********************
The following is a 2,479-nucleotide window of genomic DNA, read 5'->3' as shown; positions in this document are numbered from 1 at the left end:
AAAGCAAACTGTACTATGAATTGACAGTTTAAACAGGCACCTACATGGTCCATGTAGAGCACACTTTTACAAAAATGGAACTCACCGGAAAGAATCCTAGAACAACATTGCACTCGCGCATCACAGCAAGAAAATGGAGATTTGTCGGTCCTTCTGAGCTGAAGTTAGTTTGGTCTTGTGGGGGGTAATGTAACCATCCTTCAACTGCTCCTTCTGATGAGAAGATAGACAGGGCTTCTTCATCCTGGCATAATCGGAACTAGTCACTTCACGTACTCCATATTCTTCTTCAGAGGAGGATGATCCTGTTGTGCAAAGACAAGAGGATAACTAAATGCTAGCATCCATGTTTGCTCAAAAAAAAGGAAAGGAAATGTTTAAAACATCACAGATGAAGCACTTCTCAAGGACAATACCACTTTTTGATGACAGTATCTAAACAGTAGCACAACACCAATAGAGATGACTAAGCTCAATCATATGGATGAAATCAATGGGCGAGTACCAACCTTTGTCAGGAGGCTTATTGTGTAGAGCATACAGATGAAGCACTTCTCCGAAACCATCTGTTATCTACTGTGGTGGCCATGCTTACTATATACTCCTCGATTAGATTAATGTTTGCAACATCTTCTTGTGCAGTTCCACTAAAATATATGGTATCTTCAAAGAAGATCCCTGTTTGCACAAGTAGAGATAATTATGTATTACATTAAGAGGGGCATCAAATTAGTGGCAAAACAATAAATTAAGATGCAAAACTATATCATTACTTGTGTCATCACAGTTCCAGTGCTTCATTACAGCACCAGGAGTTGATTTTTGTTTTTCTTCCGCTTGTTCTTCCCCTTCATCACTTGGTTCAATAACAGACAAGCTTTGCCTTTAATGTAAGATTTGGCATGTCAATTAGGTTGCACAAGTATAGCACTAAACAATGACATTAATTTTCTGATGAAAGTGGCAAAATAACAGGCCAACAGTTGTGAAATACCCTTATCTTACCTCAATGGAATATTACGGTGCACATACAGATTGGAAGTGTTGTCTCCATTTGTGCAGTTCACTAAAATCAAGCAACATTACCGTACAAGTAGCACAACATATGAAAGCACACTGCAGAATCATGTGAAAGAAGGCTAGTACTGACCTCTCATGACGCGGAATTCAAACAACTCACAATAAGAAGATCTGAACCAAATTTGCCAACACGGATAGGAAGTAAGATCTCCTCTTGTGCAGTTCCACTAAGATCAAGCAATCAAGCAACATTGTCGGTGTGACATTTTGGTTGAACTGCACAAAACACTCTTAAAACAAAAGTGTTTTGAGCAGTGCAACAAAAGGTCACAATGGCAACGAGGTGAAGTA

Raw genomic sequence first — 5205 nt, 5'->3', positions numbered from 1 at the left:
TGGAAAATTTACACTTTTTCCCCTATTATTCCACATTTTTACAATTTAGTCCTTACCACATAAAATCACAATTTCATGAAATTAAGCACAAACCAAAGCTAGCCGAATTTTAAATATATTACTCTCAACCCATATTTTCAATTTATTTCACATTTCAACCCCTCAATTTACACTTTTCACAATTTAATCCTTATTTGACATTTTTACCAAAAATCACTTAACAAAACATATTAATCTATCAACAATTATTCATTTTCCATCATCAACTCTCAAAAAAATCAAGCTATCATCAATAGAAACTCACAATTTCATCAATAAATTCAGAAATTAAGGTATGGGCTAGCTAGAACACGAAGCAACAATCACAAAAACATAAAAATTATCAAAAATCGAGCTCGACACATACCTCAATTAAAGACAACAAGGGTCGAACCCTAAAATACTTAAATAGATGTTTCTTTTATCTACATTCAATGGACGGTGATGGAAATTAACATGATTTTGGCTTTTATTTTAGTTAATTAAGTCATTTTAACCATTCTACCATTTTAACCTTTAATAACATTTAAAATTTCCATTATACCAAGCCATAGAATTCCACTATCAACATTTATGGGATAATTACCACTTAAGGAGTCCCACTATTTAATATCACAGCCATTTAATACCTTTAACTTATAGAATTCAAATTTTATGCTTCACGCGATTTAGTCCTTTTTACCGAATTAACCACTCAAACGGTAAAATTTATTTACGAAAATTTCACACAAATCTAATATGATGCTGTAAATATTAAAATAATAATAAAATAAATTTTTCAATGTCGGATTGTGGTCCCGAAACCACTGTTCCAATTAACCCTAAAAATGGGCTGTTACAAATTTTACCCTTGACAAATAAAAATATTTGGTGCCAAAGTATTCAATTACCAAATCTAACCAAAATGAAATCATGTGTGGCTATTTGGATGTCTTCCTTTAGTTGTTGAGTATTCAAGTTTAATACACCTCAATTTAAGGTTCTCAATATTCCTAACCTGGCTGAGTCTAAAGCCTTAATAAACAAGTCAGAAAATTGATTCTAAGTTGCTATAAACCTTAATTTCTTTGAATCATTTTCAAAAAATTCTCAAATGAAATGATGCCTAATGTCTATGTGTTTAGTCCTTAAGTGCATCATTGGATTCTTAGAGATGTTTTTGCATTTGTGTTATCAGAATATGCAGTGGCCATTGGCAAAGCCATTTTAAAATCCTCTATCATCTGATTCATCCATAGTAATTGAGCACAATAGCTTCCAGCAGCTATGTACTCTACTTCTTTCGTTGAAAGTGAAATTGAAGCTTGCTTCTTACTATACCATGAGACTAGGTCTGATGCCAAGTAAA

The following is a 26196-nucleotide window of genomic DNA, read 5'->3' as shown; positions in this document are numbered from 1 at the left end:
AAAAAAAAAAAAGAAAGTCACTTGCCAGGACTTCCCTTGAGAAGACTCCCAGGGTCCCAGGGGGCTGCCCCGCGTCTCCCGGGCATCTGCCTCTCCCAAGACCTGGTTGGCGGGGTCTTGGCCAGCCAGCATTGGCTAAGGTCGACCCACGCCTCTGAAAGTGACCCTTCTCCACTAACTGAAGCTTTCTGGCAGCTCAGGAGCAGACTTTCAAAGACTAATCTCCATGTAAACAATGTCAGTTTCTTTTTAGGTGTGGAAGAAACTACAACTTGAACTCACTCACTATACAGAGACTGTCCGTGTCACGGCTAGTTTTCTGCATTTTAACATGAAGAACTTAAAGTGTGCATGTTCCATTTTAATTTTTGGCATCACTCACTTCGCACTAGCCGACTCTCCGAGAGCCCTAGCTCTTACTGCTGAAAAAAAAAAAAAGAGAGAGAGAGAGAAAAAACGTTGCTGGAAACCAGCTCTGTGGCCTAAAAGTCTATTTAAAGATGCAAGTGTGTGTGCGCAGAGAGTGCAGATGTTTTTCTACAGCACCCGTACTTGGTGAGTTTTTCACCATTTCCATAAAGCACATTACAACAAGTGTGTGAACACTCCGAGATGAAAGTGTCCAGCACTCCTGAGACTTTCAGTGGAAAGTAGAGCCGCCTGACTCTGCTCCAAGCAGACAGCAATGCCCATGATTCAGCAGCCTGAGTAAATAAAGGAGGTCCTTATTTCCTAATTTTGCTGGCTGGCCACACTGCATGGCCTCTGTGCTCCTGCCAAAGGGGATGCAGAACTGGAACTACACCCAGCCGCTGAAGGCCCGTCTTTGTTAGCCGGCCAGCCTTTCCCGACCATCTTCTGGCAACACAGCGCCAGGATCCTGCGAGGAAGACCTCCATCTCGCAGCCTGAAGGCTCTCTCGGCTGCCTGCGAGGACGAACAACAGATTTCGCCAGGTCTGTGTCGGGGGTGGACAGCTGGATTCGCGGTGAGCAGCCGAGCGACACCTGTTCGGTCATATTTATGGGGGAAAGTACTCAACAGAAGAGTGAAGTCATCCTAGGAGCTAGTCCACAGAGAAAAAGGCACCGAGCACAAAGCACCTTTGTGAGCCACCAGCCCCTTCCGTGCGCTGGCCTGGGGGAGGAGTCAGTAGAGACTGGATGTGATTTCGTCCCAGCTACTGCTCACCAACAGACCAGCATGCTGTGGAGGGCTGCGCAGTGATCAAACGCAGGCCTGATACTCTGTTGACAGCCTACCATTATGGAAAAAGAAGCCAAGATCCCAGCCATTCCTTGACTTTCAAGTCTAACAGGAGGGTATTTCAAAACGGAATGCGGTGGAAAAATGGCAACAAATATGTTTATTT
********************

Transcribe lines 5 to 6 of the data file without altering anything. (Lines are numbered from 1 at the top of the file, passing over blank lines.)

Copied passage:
The following is a 26196-nucleotide window of genomic DNA, read 5'->3' as shown; positions in this document are numbered from 1 at the left end:
AAAAAAAAAAAAGAAAGTCACTTGCCAGGACTTCCCTTGAGAAGACTCCCAGGGTCCCAGGGGGCTGCCCCGCGTCTCCCGGGCATCTGCCTCTCCCAAGACCTGGTTGGCGGGGTCTTGGCCAGCCAGCATTGGCTAAGGTCGACCCACGCCTCTGAAAGTGACCCTTCTCCACTAACTGAAGCTTTCTGGCAGCTCAGGAGCAGACTTTCAAAGACTAATCTCCATGTAAACAATGTCAGTTTCTTTTTAGGTGTGGAAGAAACTACAACTTGAACTCACTCACTATACAGAGACTGTCCGTGTCACGGCTAGTTTTCTGCATTTTAACATGAAGAACTTAAAGTGTGCATGTTCCATTTTAATTTTTGGCATCACTCACTTCGCACTAGCCGACTCTCCGAGAGCCCTAGCTCTTACTGCTGAAAAAAAAAAAAAGAGAGAGAGAGAGAAAAAACGTTGCTGGAAACCAGCTCTGTGGCCTAAAAGTCTATTTAAAGATGCAAGTGTGTGTGCGCAGAGAGTGCAGATGTTTTTCTACAGCACCCGTACTTGGTGAGTTTTTCACCATTTCCATAAAGCACATTACAACAAGTGTGTGAACACTCCGAGATGAAAGTGTCCAGCACTCCTGAGACTTTCAGTGGAAAGTAGAGCCGCCTGACTCTGCTCCAAGCAGACAGCAATGCCCATGATTCAGCAGCCTGAGTAAATAAAGGAGGTCCTTATTTCCTAATTTTGCTGGCTGGCCACACTGCATGGCCTCTGTGCTCCTGCCAAAGGGGATGCAGAACTGGAACTACACCCAGCCGCTGAAGGCCCGTCTTTGTTAGCCGGCCAGCCTTTCCCGACCATCTTCTGGCAACACAGCGCCAGGATCCTGCGAGGAAGACCTCCATCTCGCAGCCTGAAGGCTCTCTCGGCTGCCTGCGAGGACGAACAACAGATTTCGCCAGGTCTGTGTCGGGGGTGGACAGCTGGATTCGCGGTGAGCAGCCGAGCGACACCTGTTCGGTCATATTTATGGGGGAAAGTACTCAACAGAAGAGTGAAGTCATCCTAGGAGCTAGTCCACAGAGAAAAAGGCACCGAGCACAAAGCACCTTTGTGAGCCACCAGCCCCTTCCGTGCGCTGGCCTGGGGGAGGAGTCAGTAGAGACTGGATGTGATTTCGTCCCAGCTACTGCTCACCAACAGACCAGCATGCTGTGGAGGGCTGCGCAGTGATCAAACGCAGGCCTGATACTCTGTTGACAGCCTACCATTATGGAAAAAGAAGCCAAGATCCCAGCCATTCCTTGACTTTCAAGTCTAACAGGAGGGTATTTCAAAACGGAATGCGGTGGAAAAATGGCAACAAATATGTTTATTT